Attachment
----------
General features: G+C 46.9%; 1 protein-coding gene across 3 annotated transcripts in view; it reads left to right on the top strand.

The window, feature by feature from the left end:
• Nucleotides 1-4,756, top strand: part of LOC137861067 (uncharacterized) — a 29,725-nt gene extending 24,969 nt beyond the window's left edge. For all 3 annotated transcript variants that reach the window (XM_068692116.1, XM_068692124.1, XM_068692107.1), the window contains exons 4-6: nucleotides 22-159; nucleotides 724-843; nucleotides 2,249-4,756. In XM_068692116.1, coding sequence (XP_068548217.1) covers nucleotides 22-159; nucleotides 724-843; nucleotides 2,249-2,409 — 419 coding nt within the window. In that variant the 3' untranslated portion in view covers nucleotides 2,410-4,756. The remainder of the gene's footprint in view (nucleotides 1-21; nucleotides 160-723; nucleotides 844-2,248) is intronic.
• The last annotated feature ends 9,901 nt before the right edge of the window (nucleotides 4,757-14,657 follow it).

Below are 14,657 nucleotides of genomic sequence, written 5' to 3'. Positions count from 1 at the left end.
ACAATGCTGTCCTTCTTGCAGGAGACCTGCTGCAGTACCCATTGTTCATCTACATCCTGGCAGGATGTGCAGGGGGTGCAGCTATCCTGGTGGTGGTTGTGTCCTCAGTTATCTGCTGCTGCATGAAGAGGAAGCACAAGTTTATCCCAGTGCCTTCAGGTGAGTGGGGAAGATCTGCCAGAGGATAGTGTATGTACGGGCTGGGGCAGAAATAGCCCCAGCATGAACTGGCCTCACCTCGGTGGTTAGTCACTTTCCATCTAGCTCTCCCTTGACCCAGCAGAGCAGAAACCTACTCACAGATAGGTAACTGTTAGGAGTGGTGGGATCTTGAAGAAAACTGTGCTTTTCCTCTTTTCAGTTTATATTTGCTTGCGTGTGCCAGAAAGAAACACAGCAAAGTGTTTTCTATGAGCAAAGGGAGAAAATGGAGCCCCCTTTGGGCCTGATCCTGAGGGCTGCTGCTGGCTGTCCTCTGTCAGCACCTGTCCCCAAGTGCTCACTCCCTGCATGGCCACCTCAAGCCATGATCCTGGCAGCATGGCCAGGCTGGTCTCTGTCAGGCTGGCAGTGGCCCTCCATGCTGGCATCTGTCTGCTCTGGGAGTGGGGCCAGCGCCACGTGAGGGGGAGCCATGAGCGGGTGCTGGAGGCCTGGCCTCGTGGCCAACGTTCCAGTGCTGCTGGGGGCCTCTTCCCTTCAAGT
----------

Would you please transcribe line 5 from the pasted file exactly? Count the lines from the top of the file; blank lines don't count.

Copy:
Below are 14,657 nucleotides of genomic sequence, written 5' to 3'. Positions count from 1 at the left end.